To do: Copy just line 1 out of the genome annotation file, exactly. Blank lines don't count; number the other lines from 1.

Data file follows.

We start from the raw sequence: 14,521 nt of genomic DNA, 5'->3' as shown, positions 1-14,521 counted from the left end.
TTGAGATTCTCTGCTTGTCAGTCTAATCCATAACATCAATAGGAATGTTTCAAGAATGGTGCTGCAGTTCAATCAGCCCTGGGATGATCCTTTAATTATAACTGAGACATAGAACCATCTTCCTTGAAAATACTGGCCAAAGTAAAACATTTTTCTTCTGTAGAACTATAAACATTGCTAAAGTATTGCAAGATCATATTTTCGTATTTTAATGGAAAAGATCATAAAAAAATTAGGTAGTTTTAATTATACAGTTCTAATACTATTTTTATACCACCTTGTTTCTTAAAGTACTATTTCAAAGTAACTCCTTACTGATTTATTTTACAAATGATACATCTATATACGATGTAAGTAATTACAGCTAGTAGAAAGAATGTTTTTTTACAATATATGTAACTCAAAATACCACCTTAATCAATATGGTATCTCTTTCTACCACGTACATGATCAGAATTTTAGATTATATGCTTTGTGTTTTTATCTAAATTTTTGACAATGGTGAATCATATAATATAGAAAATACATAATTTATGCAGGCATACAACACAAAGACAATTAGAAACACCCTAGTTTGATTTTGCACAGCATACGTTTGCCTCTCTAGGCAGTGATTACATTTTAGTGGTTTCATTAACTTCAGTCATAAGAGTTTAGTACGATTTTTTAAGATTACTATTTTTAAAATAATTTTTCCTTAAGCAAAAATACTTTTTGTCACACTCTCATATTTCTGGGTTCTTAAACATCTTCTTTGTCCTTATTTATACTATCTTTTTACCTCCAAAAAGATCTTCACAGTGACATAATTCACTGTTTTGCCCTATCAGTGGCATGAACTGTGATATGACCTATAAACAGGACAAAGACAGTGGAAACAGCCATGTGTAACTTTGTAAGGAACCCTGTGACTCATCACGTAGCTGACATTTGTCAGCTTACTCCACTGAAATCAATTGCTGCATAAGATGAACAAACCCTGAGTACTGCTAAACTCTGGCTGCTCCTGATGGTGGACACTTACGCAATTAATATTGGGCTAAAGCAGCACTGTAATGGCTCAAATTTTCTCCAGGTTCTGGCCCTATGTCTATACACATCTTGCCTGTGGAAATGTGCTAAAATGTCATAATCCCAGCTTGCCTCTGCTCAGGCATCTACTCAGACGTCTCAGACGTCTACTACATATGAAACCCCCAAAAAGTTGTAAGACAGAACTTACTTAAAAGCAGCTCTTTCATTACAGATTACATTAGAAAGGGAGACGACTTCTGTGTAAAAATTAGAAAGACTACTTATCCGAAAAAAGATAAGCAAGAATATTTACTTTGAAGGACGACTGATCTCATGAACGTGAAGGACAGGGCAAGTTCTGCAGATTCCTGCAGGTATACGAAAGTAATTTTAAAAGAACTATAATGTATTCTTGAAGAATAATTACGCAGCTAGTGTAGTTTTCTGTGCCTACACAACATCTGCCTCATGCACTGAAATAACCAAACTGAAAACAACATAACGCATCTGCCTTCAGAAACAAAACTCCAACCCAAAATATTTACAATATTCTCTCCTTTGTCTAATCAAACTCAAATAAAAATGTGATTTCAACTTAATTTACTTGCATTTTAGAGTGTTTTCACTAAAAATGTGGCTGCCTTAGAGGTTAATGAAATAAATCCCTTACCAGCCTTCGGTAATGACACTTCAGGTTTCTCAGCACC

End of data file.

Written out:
We start from the raw sequence: 14,521 nt of genomic DNA, 5'->3' as shown, positions 1-14,521 counted from the left end.